Originally Posted by Padawan
hello i have recently started making mead and i have many q's
my fermentation has been going for 10 days, it has been a very slow fermentation compared to beers i have made. is this normal? here is the rundown on the mead:
5.5 gallons water
1 gallon wildflower honey
wyeast sweet mead
so i mixed the honey in warm water and then aerated the heck out of it, then i added suggested amounts of nutrient and dap then pitched yeast at 68 degrees. Hydrometer read 1.088. On the third day i stirred the must for both co2 and to aerate it and added a little more nutrient and dap, the hydrometer read 1.077. then repeated stirring on day 9, and got a hydro reading of 1.069. been getting a temp of about 69 every time i have opend it up. I have not seen any (for lack of a better term) krausen. the things i have read about the wyeast lead me to believe it is the crappy yeast that is the problem, do you concur or have any other suggestions. thanks
If you get it "right" with that yeast, then it seems to be fine. I don't like it personally, as the 3 times I've tried it, it's proved to be as finicky as it's reputation and I've ended up pitching K1-V1116 over the top of it to get batches to finish.
I may just be that it needed to have daily aeration for the first 1/3rd of the ferment, or maybe it's a bit sensitive to the pH swings that meads, especially traditionals can be subject too. I don't know (I certainly wasn't gonna throw any more money at a yeast that I find hard work and is about 6 times the price of better, dry yeasts that seem to work for me).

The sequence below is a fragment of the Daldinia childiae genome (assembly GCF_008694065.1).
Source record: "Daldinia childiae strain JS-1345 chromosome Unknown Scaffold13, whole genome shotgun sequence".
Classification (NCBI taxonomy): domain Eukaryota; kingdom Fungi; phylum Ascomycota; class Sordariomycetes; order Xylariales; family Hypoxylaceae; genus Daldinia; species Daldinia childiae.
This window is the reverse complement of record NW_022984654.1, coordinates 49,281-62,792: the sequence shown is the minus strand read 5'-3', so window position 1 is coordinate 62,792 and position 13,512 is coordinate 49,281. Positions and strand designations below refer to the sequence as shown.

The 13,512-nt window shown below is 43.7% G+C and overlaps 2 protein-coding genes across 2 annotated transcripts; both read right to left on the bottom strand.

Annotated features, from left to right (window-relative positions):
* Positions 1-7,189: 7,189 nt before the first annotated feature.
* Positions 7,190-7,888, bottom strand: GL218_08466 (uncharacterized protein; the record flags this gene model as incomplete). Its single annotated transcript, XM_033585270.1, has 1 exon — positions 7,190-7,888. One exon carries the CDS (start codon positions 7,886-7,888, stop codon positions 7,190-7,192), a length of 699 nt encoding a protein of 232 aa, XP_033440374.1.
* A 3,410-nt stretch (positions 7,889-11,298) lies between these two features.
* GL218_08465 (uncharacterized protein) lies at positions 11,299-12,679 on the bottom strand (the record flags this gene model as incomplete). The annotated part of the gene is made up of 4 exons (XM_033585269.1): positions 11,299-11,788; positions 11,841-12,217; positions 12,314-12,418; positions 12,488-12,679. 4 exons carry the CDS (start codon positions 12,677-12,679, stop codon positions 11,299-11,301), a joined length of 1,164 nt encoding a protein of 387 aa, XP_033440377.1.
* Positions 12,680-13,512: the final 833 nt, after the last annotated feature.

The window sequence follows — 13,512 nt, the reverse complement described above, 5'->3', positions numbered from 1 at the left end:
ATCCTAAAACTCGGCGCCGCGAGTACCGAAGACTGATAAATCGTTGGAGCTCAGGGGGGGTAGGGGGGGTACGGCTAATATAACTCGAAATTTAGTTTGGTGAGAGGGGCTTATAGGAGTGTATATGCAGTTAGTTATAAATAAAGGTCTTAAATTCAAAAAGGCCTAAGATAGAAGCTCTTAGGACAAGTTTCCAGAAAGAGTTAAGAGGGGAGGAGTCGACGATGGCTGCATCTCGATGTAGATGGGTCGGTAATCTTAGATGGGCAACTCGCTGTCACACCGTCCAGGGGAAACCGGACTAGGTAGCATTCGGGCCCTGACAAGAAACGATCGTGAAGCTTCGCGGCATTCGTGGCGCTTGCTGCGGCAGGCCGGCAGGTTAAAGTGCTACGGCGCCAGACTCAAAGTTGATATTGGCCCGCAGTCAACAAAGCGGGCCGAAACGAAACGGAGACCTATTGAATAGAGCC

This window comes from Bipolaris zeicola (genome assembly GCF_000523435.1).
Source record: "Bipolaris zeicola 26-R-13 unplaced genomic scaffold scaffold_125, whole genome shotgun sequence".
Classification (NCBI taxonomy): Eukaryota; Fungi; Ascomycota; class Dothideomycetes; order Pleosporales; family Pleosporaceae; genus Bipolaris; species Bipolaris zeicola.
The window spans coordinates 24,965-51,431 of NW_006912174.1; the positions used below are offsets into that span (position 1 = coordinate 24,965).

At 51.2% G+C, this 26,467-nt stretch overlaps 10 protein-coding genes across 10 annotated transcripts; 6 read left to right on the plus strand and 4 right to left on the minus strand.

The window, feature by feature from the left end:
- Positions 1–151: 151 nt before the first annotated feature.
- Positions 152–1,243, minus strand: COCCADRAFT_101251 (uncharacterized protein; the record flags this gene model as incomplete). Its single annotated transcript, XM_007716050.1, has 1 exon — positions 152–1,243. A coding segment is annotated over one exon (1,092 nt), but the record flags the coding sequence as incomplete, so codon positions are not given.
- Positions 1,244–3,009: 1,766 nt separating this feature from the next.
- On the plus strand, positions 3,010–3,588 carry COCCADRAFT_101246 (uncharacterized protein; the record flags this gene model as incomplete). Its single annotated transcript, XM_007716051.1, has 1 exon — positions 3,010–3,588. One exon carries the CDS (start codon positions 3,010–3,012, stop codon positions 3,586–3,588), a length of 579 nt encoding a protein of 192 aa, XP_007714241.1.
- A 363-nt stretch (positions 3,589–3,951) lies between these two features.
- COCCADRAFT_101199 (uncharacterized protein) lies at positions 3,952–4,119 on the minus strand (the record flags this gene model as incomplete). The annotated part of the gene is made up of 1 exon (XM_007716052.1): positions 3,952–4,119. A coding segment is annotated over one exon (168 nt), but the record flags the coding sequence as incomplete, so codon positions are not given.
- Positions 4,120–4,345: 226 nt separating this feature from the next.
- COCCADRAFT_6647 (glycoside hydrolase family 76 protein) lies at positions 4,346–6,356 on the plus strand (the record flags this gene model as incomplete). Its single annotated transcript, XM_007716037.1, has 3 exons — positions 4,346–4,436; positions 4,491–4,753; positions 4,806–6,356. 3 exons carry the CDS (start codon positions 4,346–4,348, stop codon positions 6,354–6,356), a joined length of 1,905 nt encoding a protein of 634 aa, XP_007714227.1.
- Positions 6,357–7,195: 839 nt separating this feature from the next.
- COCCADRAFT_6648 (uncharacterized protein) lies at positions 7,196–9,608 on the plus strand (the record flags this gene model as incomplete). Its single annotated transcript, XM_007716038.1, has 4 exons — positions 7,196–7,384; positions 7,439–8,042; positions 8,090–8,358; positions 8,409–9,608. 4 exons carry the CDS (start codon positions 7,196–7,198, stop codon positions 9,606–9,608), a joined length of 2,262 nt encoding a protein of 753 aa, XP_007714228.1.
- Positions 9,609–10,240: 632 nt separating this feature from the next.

Lack of foaming during ferment is like air lock bubbles, a poor method of judging the fermentation. Meads certainly don't have the non-fermentables that beer worts do and some yeasts are "low foaming" anyway.
Equally, there's no real standard for how long or short a ferment might be, as there are many, many variables.
Just let it go as it is, but you might want to think about getting some wine range pH test strips or a cheap pH test meter and it needs to be in the mid-3's (about 3.4 to 3.6 area) for good yeast health. Lower than 3.0 can cause slow or stuck ferments.
As long as the gravity keeps dropping, then it should be Ok, but it's still worth looking into as part of your mead making knowledge.....